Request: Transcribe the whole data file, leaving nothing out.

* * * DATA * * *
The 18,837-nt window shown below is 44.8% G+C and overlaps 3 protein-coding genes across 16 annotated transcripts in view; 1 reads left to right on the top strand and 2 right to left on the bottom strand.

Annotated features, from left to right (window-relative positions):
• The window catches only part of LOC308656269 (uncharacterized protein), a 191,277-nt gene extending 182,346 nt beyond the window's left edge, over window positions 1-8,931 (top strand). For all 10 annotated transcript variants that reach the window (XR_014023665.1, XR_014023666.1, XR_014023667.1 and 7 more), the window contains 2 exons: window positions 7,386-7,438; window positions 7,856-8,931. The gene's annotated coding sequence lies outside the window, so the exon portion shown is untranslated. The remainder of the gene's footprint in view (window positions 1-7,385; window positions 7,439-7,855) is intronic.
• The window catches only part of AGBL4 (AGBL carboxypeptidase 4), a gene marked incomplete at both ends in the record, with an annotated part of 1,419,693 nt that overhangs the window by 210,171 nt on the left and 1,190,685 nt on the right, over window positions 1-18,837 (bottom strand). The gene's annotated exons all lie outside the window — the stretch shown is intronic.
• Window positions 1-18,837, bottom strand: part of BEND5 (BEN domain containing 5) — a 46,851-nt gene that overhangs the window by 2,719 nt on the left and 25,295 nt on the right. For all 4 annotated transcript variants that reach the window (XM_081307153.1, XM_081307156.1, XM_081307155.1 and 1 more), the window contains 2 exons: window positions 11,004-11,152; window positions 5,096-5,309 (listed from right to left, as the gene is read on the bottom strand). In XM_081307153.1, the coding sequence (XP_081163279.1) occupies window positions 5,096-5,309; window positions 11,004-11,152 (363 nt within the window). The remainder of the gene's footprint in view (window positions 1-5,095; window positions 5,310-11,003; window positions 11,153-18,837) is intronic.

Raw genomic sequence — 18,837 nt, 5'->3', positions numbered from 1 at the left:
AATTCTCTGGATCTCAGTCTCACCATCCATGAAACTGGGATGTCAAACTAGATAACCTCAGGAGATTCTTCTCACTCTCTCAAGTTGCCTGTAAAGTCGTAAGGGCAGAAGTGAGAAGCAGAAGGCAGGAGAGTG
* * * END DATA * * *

The 18,837-nt window shown below is 44.8% G+C and overlaps 3 protein-coding genes across 16 annotated transcripts in view; 1 reads left to right on the top strand and 2 right to left on the bottom strand.

Annotated features, from left to right (window-relative positions):
• The window catches only part of LOC308656269 (uncharacterized protein), a 191,277-nt gene extending 182,346 nt beyond the window's left edge, over window positions 1-8,931 (top strand). For all 10 annotated transcript variants that reach the window (XR_014023665.1, XR_014023666.1, XR_014023667.1 and 7 more), the window contains 2 exons: window positions 7,386-7,438; window positions 7,856-8,931. The gene's annotated coding sequence lies outside the window, so the exon portion shown is untranslated. The remainder of the gene's footprint in view (window positions 1-7,385; window positions 7,439-7,855) is intronic.
• The window catches only part of AGBL4 (AGBL carboxypeptidase 4), a gene marked incomplete at both ends in the record, with an annotated part of 1,419,693 nt that overhangs the window by 210,171 nt on the left and 1,190,685 nt on the right, over window positions 1-18,837 (bottom strand). The gene's annotated exons all lie outside the window — the stretch shown is intronic.
• Window positions 1-18,837, bottom strand: part of BEND5 (BEN domain containing 5) — a 46,851-nt gene that overhangs the window by 2,719 nt on the left and 25,295 nt on the right. For all 4 annotated transcript variants that reach the window (XM_081307153.1, XM_081307156.1, XM_081307155.1 and 1 more), the window contains 2 exons: window positions 11,004-11,152; window positions 5,096-5,309 (listed from right to left, as the gene is read on the bottom strand). In XM_081307153.1, the coding sequence (XP_081163279.1) occupies window positions 5,096-5,309; window positions 11,004-11,152 (363 nt within the window). The remainder of the gene's footprint in view (window positions 1-5,095; window positions 5,310-11,003; window positions 11,153-18,837) is intronic.

Raw genomic sequence — 18,837 nt, 5'->3', positions numbered from 1 at the left:
AATTCTCTGGATCTCAGTCTCACCATCCATGAAACTGGGATGTCAAACTAGATAACCTCAGGAGATTCTTCTCACTCTCTCAAGTTGCCTGTAAAGTCGTAAGGGCAGAAGTGAGAAGCAGAAGGCAGGAGAGTG